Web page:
After solemnly accepting his mission, Eisav left before he betrayed his usually stoic demeanor by crying in front of his father. Unbeknownst to either of the men, Rebecca had been eavesdropping as Isaac spoke to his son Eisav. She had never approved of her elder son’s habits, knew to her soul that her two sons could never coexist, and certainly didn’t want her brooding, brutish Eisav to inherit the family legacy. So when Eisav left to hunt game to bring home, she slipped out from her tent and found Jacob, as usual, in the cooking area of the family tent.
Rebecca said to her son Jacob, “It has been difficult for me to witness, these months, your father lose so much of who has been. I know he’s been sharing less attention with you recently, but he’s been very different to all of us. He sees in Eisav his old strength and is about to give your older brother the family blessing, as soon as Eisav gets back with some food. I cannot permit this. Yes, Eisav is your older brother, but back when we learned about the soup and birthright trade, we knew he wasn’t the one to bear our family mantle. And when he went and married those Hittites… He just isn’t the one. The family blessing is rightfully yours.
“So listen carefully to my instructions, my son. Go fetch me two kids your father bought, and I’ll whip up a dish for your father, just how he likes it. His taste buds haven’t decreased in sensitivity – he’ll never know the difference. Then you’ll take it to your father to eat, so that he’ll bless you before he dies.”
Jacob didn’t like the idea at all. Yes, it was all too true that he hadn’t received much love from his father recently, but to lie? Not only that, but to brazenly take his brother’s blessing? Jacob had bought it with the bowl of lentils, fair and square. Why couldn’t he be honest with his father? Would Isaac not be able to endure his own son’s truth?
But Jacob didn’t know how to respond to his frenzied mother who was meanwhile gripping his arm with a fierce urgency. He blurted out, “But Eisav is such a hairy man! I’m smooth-skinned. If Father touches me, he’ll think me a trickster, forget the blessing, and curse me!”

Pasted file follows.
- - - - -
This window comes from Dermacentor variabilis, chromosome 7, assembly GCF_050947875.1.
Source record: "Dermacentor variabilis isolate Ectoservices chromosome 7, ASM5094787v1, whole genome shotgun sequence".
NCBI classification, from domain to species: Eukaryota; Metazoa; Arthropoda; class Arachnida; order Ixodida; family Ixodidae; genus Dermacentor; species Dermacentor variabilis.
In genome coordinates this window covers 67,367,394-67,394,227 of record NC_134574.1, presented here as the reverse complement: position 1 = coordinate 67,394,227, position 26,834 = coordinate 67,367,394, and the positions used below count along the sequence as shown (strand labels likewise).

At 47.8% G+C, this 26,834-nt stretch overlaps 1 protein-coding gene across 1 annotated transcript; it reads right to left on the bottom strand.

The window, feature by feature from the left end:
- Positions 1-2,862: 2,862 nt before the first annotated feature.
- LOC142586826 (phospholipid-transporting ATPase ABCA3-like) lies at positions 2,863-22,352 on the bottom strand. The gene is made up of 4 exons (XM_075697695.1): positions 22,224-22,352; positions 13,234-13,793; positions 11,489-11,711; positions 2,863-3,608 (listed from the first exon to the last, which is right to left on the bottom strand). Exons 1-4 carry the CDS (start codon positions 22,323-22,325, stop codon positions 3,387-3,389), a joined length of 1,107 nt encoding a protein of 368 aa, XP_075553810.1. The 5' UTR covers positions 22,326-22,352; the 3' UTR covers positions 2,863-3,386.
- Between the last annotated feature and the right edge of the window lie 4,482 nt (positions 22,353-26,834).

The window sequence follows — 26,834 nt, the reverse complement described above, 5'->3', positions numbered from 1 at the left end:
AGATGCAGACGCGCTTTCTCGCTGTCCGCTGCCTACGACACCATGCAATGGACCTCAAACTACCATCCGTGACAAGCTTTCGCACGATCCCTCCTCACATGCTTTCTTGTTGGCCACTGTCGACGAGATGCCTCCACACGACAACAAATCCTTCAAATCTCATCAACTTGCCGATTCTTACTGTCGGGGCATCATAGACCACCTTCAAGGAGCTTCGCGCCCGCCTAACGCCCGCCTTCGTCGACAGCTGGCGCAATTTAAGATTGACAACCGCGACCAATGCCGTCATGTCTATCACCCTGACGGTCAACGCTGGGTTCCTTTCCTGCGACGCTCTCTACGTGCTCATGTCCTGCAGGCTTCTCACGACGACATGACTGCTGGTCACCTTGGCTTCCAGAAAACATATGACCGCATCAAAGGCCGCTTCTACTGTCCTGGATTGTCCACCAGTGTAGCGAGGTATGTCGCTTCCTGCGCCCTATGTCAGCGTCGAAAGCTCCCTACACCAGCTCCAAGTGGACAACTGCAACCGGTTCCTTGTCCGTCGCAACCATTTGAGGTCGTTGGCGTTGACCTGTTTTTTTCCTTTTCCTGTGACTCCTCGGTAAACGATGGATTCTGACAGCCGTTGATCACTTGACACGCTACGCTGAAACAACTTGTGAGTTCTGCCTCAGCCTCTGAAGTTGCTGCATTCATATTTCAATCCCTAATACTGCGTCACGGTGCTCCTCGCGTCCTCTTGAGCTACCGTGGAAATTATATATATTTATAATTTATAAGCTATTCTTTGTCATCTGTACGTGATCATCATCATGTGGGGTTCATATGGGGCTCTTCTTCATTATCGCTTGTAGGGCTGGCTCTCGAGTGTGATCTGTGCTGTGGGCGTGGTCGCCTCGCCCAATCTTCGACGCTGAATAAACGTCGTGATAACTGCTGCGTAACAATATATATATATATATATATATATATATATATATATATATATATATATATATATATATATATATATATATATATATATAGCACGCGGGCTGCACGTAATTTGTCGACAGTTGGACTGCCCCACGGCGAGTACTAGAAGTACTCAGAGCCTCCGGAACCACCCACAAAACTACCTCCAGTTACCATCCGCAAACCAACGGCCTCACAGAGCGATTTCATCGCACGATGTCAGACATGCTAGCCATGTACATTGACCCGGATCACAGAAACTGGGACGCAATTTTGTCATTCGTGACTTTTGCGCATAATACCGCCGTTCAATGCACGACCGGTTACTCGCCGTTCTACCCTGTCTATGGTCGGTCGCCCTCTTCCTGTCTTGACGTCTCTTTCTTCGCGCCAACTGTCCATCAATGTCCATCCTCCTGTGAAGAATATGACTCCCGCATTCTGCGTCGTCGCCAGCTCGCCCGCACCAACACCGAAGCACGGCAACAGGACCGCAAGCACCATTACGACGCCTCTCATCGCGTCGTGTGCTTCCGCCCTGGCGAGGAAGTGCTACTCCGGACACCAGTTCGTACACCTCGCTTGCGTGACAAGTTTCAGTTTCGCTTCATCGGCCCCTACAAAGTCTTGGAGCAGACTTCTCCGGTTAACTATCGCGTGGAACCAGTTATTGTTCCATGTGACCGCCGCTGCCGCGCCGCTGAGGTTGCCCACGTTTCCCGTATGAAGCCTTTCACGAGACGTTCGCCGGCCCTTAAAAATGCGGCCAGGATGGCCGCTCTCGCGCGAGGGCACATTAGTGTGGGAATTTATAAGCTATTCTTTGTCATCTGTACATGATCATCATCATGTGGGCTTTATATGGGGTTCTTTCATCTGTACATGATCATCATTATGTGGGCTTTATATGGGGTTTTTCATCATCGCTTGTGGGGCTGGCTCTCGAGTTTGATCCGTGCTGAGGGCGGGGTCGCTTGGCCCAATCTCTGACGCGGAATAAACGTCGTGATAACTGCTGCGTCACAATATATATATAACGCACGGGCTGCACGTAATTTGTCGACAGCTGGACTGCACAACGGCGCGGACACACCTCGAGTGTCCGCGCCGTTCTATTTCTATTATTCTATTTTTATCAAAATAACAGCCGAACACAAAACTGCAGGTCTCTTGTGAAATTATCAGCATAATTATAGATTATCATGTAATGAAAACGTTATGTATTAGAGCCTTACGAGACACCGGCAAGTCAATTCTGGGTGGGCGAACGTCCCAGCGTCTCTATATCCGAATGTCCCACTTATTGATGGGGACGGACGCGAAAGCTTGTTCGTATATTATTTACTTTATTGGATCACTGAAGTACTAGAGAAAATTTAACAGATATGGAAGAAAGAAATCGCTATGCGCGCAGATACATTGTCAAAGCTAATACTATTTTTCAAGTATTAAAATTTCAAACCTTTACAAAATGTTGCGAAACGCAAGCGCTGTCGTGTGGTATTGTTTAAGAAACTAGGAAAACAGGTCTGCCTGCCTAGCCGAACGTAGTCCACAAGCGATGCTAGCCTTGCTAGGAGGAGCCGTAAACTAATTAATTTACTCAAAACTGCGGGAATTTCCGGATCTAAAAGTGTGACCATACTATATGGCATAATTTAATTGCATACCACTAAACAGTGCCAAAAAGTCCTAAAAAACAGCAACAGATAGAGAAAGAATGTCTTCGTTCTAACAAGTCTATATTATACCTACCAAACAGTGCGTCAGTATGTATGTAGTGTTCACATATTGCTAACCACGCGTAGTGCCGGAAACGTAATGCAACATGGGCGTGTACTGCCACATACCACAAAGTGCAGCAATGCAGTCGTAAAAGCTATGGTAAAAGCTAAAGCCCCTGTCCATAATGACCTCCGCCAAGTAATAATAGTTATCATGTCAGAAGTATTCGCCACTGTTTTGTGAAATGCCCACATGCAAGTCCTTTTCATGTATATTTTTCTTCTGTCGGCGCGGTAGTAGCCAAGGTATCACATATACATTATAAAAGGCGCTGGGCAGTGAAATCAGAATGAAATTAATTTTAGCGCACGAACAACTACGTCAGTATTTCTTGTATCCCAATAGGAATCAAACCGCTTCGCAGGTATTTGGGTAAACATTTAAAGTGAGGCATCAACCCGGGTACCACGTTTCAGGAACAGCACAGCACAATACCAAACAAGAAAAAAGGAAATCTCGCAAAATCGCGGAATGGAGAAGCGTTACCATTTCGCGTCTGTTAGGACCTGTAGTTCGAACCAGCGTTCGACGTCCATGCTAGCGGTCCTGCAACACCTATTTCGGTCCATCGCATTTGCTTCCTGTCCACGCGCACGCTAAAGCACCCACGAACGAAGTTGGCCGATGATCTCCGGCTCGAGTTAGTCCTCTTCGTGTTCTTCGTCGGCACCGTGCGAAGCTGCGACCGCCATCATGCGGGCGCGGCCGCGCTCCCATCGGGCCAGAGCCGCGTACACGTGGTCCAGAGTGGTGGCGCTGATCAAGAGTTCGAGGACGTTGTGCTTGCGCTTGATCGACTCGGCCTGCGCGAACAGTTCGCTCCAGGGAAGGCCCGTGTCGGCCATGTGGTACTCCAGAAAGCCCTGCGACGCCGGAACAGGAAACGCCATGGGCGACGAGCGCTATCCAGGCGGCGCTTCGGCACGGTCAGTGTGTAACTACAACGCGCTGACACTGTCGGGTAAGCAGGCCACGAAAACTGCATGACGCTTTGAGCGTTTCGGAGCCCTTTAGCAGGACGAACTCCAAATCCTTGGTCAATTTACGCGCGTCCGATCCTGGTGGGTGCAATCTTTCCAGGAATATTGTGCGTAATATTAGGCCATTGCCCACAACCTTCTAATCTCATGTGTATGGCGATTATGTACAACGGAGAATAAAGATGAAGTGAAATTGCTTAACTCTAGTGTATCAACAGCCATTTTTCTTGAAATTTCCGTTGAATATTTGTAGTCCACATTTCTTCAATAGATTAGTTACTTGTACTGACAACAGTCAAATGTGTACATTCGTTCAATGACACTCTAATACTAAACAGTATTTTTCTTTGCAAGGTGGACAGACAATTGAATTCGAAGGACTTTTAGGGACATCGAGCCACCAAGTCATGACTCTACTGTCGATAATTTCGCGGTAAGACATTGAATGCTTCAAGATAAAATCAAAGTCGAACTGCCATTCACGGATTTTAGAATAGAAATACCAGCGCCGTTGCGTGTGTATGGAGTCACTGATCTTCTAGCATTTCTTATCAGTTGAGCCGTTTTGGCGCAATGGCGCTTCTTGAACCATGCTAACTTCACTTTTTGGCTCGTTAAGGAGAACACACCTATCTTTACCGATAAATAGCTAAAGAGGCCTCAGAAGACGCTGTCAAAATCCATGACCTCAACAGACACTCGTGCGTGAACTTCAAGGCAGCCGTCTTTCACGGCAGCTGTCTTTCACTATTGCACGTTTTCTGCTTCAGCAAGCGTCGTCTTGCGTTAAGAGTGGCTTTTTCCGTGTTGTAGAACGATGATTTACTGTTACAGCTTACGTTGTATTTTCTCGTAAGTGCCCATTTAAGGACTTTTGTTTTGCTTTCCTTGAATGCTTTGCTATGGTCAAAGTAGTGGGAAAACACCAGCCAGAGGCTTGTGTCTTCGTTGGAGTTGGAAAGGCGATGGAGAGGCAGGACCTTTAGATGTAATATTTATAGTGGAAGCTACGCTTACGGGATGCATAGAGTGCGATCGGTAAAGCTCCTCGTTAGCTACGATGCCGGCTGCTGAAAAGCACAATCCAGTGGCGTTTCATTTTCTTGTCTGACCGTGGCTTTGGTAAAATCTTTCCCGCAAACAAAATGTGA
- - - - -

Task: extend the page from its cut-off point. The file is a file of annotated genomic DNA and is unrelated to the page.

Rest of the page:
His mother responded, “Curse?! Let your curse, my son, be upon me! Just do as I say and go fetch them for me!”
Jacob was trapped. He could do the honorable thing, disobey Mother and lose Father’s blessing, or he could listen to Mother’s desperate plea, impersonate his older brother and steal the blessing (which was rightfully his to begin with).
He began to lose himself as he thought, “My brother Eisav is at the hunt, risking his life, and I am home, risking my soul. Where is God now? I’m losing my future, my life. Mother is going to sacrifice me the way Father’s father sacrificed his. Must I lie to save myself?”
As if in a trance, Jacob got the food and brought it to his mother to cook. (Mother had always stood over his shoulder in the kitchen. Eisav had always assured him that he was a good cook, but she was always so controlling.) As Mother prepared his father’s favorite dish, she gave Jacob Eisav’s spare dress clothes, strewn about in the house, and made Jacob put them on. With a wild look in her eyes, she covered his hands and the hairless part of his neck with the skins of the kids, still warm and moist from the life that had filled them.
Then, as she put the food into the limp hands of her son, Jacob stepped into his father’s room and accepted his fate.